Wanna play some ball? There’s an app for that!
A Mill Basinite invented an app for starting pickup games after his friends routinely ditched him and he was left with no one to shoot hoops with or throw around a football. The 22-year-old dreamed up his recently launched smartphone application — and called it Flakex, after his flakey friends, said inventor Kevin Sebili.
“I got the idea because usually when I play pickup games, football, soccer, I would be the one who had to organize, because my friends are pretty lazy,” said Sebili, who can often be found at the basketball courts in Marine Park or the soccer fields in Dumbo. “And then all of a sudden, at the end of the day, four people show up — out of the 20 that said they were playing.”
The 2016 Brooklyn College grad used his graphic design skills to create the user-friendly interface for the app, which offers 15 different sports to choose from, including football, volleyball, cricket, and tennis. And to go along with the theme, every user gets a “flake” rating, which shows how many games you said you would go to verses how many you actually showed up for and played, said Sebili.
“To be fair, I added how many games you played and how many you showed up and to and that’s how you get your flake percentage,” he said. “The higher the percentage, the more flakey you are.”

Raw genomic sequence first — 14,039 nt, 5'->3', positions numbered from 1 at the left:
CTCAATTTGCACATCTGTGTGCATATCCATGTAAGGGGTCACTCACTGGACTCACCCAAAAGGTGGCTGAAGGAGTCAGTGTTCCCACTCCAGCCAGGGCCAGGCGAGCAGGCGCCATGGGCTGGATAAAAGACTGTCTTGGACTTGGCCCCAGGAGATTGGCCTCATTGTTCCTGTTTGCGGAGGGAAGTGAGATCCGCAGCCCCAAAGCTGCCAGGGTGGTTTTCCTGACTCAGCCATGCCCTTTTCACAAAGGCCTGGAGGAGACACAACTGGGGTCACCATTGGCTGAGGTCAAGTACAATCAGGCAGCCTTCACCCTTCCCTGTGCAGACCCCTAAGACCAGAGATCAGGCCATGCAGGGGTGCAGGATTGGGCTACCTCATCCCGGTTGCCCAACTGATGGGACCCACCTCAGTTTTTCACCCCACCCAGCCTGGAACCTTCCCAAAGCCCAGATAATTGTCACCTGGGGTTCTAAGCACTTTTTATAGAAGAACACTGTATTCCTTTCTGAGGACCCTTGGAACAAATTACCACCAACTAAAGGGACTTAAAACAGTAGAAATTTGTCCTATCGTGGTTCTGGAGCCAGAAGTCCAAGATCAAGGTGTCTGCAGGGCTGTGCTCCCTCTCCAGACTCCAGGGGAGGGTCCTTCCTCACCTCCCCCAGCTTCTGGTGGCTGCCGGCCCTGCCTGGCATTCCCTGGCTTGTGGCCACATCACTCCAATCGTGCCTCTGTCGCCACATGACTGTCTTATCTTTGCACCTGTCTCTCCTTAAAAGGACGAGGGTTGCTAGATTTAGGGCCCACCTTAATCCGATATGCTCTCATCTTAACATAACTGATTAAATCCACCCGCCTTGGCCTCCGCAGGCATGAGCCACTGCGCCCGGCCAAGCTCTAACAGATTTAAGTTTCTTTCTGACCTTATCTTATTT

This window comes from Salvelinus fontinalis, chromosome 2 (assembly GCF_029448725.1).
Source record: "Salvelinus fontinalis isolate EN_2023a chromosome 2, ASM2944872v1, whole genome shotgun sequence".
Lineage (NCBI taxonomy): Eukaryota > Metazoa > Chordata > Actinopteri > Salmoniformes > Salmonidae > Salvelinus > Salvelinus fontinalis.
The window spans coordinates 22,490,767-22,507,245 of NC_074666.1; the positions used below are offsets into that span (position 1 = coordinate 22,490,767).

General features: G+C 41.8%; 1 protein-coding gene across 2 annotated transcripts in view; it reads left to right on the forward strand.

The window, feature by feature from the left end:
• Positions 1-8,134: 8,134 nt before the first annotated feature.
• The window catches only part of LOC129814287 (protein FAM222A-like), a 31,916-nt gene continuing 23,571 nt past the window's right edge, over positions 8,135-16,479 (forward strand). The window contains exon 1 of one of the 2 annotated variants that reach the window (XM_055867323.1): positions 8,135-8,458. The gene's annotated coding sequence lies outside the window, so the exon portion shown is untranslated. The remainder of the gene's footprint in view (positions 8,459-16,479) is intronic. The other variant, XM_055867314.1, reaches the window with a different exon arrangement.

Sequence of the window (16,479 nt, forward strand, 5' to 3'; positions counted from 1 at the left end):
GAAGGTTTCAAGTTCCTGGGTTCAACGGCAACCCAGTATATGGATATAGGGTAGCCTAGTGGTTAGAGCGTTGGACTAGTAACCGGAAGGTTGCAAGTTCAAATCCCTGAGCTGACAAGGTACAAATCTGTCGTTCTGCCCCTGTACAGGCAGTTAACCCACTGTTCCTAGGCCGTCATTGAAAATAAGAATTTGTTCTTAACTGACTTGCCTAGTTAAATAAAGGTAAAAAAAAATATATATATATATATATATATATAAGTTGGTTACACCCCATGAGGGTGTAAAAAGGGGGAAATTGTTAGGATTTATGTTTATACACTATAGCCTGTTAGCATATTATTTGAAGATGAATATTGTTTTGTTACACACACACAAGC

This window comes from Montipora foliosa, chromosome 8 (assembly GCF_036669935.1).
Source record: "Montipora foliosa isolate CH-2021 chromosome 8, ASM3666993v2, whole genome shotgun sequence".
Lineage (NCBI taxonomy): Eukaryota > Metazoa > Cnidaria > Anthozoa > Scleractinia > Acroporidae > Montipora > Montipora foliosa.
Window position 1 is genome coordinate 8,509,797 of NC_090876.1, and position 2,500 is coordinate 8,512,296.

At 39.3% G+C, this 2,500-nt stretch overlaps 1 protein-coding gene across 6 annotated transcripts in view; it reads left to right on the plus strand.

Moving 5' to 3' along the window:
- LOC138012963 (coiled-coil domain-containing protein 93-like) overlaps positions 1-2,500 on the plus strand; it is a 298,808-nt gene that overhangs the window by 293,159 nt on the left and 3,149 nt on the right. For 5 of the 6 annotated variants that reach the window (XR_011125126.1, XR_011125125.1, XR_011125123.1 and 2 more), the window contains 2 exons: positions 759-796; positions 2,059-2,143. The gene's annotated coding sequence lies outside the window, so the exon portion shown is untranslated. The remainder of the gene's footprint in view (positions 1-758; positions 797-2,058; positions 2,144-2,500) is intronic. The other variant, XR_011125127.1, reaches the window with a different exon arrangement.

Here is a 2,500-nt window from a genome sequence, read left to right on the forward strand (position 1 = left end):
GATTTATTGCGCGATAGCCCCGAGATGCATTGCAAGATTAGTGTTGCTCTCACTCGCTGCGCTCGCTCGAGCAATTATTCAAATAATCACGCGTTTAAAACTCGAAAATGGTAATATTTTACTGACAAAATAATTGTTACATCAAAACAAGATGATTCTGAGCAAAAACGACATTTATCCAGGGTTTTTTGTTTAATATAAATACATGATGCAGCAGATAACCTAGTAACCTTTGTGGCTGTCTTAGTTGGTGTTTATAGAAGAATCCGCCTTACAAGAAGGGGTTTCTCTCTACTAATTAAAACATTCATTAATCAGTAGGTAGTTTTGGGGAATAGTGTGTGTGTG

“There are a few different ways to schedule or connect with a game. Users can filter for games nearby any address, selecting “Around me” and see different options, or users can host a game and set a date, time, and location and let players in the app community know based on a mileage radius they set— called the flakex radar, or invite specific friends directly. And the host has full control over who they send the game invitations too, said Sebili.
The app is still in its early stages — it launched on March 1 for Android and on April 1 for the iPhone — and has just 95 users signed up so far, but Sebili hopes it goes mainstream soon, after a few more tweaks and updates, he said.
But even if Flakex isn’t the next Tinder or Uber, it’s still a good way to meet up with new or old friends, and get people exercising in the fresh air, he said.
“Even if it’s not successful, it’s a platform to get back in touch with old friends who I used to play football with,” said Sebili. “I tried to make it as easy as possible and user friendly, so anyone can get involved and get out there and play and just to get more people outside — instead of staying inside and staying online and what not.”
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